Nalasopara Hospitals Short of Oxygen, ICU Beds Despite 11 Deaths

The Quint spoke to Riddhi Vinayak Multispeciality and Vinayaka Hospital staff in Nalasopara to gauge the crisis.

4 min read

In the wake of 11 COVID-related deaths in two of Mumbai's private hospitals – Vinayaka Hospital and Riddhi Vinayak Multispeciality Hospital – due to lack of oxygen or LMO (Liquid Medical Oxygen) in Nalasopara, Palghar district, no COVID patient (except those who are critically ill) is being admitted any more.

Oxygen beds and ICU/ventilator beds remain a concern at both hospitals.

As Mumbai and Maharashtra on the whole account for a massive number of cases and a rapidly rising per-day infection rate, Chief Minister Uddhav Thackeray in a letter to Prime Minister Narendra Modi on Thursday, 15 April, requested for the National Disaster Management Authority’s (NDMA) intervention and make use of all options, including airlifting medical oxygen and increasing the supply of Remdesivir.


COVID Not the Only Reason for Death, Say Hospitals

Officials at the hospitals said pre-existing medical conditions, and not COVID-19 alone, resulted in the deaths.

Venkat Goel, dean of Riddhi Vinayak Multispeciality Hospital, told The Quint, "It has been reported that three deaths occurred, but one was due to multiple organ failure. The dearth of liquid oxygen still persists and we cannot deny that. Because we are a self-dependent and self-sufficient hospital, we do not call for liquid oxygen from outside. Before COVID-19, 40 cylinders used to suffice, but now even 100 cylinders are not enough. Due to the spike in cases, the demand for oxygen has suddenly shot up. This is the reason we are forced to depend on oxygen from outside and are currently 40 percent deficient."

Jitendra Shinde, a local corporator from Shiv Sena, said, “My relative is feeling better and is getting attention at Riddhi Vinayak. But had we brought him three days ago, it would have been a cause for concern as there had been a major deficit in the entire Vasai-Virar and Nalasopara region. They are still short on beds and I saw people being turned away due to unavailability. They are short on staff too."

Earlier on Monday, 12 April, an audio message of Rajiv Patil, the mayor of Vasai, purportedly talking about a severe shortage of oxygen was widely shared on social media.

The Quint spoke to Riddhi Vinayak Multispeciality and Vinayaka Hospital staff in Nalasopara to gauge the crisis.

Lack of Beds

Riddhi Vinayak Hospital, has prominently displayed a notice that reads – ‘No bed available for COVID patients’.

"This was put up keeping in mind the number of beds available and the amount of oxygen we can spare. It is done as per whether the patient falls in general, non-critical or critical category. We cannot fill up all our beds. We have to maintain at least 25 percent backup of oxygen supply," says Goel.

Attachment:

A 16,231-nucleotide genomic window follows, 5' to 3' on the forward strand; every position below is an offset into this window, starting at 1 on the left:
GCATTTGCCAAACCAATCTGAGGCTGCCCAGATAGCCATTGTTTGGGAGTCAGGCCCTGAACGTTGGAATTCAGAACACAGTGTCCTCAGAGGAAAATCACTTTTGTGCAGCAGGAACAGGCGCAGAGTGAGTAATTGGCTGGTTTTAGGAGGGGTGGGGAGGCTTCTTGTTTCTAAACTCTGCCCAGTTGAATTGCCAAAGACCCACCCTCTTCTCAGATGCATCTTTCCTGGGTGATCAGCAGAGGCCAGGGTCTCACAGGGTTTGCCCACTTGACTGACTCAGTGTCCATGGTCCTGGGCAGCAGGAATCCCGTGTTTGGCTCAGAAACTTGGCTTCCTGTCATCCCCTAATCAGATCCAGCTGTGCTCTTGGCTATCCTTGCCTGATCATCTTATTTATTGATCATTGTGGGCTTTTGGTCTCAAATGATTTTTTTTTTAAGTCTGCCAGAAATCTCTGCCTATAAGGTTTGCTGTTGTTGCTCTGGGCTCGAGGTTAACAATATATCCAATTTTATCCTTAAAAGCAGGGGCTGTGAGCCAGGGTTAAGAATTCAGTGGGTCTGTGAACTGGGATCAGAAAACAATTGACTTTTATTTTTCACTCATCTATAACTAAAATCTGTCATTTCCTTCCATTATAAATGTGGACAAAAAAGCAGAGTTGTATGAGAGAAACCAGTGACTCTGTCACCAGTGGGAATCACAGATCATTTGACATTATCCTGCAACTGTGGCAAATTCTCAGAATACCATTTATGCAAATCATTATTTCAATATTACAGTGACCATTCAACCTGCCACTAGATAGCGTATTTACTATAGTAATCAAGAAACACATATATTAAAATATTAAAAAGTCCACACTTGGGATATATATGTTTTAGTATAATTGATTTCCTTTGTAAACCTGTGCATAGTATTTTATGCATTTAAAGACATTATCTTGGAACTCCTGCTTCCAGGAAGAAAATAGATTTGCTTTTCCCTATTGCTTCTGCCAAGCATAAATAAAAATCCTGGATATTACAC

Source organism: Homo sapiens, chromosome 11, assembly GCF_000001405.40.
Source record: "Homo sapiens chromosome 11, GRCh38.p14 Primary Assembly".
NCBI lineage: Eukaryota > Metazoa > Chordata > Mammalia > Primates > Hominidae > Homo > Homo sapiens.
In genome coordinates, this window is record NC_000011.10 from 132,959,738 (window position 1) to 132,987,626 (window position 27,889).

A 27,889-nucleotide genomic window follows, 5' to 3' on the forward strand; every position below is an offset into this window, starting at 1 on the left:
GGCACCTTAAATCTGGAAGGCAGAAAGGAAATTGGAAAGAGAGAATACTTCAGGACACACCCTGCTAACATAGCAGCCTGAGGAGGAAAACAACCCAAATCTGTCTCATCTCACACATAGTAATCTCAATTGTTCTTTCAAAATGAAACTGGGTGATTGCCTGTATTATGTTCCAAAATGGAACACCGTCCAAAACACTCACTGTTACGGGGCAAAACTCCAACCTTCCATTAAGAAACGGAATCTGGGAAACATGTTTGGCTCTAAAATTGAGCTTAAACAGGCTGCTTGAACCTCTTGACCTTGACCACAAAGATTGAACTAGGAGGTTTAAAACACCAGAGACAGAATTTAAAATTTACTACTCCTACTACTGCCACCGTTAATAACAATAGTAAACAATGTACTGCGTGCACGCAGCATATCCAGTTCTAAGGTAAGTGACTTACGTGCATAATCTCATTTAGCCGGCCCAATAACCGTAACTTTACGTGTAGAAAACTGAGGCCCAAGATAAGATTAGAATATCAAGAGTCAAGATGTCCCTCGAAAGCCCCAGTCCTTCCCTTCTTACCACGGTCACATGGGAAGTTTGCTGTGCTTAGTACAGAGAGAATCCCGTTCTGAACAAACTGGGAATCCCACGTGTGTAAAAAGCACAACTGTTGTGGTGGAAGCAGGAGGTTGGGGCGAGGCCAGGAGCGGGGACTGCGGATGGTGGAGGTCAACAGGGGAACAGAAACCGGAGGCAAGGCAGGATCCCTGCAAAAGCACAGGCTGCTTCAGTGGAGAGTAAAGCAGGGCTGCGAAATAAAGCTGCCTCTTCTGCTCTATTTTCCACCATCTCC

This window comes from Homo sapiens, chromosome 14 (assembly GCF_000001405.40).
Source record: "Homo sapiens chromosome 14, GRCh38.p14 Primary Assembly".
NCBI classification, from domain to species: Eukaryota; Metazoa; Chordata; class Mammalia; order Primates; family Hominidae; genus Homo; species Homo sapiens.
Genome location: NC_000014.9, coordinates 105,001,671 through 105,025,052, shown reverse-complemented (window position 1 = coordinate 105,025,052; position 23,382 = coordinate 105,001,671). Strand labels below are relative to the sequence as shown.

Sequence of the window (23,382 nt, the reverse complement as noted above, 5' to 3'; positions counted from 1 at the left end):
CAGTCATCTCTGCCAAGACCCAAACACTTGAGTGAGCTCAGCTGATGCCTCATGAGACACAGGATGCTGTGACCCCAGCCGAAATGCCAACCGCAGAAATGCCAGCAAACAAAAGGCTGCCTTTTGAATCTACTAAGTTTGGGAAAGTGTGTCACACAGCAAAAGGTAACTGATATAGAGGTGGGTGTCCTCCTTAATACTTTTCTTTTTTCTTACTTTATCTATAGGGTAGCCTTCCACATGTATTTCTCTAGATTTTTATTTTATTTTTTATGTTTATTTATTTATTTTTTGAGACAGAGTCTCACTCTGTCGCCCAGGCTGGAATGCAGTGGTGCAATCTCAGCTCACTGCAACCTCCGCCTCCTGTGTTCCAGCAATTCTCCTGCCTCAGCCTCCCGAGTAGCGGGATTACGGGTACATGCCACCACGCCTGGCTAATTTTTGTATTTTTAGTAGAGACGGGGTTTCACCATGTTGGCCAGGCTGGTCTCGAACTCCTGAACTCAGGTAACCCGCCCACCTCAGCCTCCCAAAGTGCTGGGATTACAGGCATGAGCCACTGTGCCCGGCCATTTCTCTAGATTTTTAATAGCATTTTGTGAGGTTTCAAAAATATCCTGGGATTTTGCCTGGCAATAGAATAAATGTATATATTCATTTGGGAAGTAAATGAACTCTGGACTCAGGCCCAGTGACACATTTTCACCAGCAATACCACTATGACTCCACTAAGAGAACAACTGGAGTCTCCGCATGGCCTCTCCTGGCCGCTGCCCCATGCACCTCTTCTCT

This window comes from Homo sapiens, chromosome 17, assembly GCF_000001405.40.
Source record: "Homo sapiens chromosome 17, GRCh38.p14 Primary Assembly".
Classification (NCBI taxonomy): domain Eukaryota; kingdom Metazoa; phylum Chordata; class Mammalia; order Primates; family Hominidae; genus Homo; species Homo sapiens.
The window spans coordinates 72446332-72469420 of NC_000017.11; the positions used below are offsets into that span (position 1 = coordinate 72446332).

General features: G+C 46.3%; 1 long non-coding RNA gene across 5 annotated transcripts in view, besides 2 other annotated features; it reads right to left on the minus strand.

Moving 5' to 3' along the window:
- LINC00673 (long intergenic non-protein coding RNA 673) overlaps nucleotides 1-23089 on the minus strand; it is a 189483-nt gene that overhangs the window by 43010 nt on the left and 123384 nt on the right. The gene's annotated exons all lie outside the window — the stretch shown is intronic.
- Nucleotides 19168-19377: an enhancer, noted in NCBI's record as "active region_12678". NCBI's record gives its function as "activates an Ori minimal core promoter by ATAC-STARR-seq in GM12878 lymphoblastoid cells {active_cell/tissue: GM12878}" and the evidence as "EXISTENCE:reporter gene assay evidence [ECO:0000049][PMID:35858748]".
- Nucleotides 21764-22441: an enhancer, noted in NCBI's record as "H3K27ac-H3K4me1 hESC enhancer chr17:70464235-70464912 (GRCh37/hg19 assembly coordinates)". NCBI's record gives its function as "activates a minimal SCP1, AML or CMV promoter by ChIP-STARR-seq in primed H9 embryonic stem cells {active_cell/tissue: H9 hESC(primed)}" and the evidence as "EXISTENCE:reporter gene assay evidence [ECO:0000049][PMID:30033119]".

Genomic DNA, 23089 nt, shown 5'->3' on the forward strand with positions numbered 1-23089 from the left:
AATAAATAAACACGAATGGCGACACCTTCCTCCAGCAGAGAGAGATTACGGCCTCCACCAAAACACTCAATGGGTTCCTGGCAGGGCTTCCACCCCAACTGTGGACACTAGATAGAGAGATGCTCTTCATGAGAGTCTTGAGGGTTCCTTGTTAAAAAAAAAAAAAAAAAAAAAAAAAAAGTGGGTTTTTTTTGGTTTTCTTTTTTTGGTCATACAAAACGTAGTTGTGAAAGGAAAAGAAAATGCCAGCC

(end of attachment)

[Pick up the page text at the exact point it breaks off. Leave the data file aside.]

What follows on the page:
Meanwhile, a woman outside Vinayaka Hospital was exasperated at being denied entry to visit her brother. "My brother has COVID and is recovering. Yesterday, when he asked for his RT-PCR report, they said he need not worry as he was ready to be discharged. But now, they are not allowing me to go inside the hospital," she said, adding that the hospital also insisted kin of patients to buy PPE kits and wear them to go inside.

The staff at Vinayaka, too, told The Quint that they were not taking in new patients, due to a 'severe bed shortage'. Dr Shashikant Yadav from the hospital was not available to comment, while the other doctors were on COVID duty at the hospital.


About 10 tonnes of LMO was provided to a few hospitals, including the two in the Mumbai Metropolitan region, by Raigad district administration in Maharashtra. The requirement of medical oxygen in the state is crossing the total capacity of 1,200 MT (metric tonnes) of LMO manufacturing. The  projected demand will be close to 2,000 MT per day by April-end.

Kshitij Thakur, an MLA from Bahujan Vikas Aghadi in Nalasopara constituency, said, "A case has been registered for the 11 deaths and there will be an enquiry and probe by the Chief Medical Officer and Municipal Commissioner of the Vasai Virar Municipal Corporation (VVMC). Currently, there is an acute shortage of beds and ventilators. I spoke to Raigad Guardian Minister Aditi Tatkare, after which a few additional tonnes of oxygen cylinders were made available. Private hospitals are the worst-hit when it comes to giving the Remdesivir injection as they are out of stock."

Several calls to the VVMC Commissioner for his comments on the matter went unanswered.

Thakur said the problem was of a different kind this time. "Earlier, there was oxygen deficit. Now that this is being resolved, tankers for transportation are not available as the demand has suddenly increased."

Vasai-Virar currently has over 7,000 active cases as Mumbai is in the grip of an alarming second wave, with over 36 lakh people affected. Based on current projections and rate of testing, Maharashtra is likely to record 11.9 lakh active cases by 30 April.

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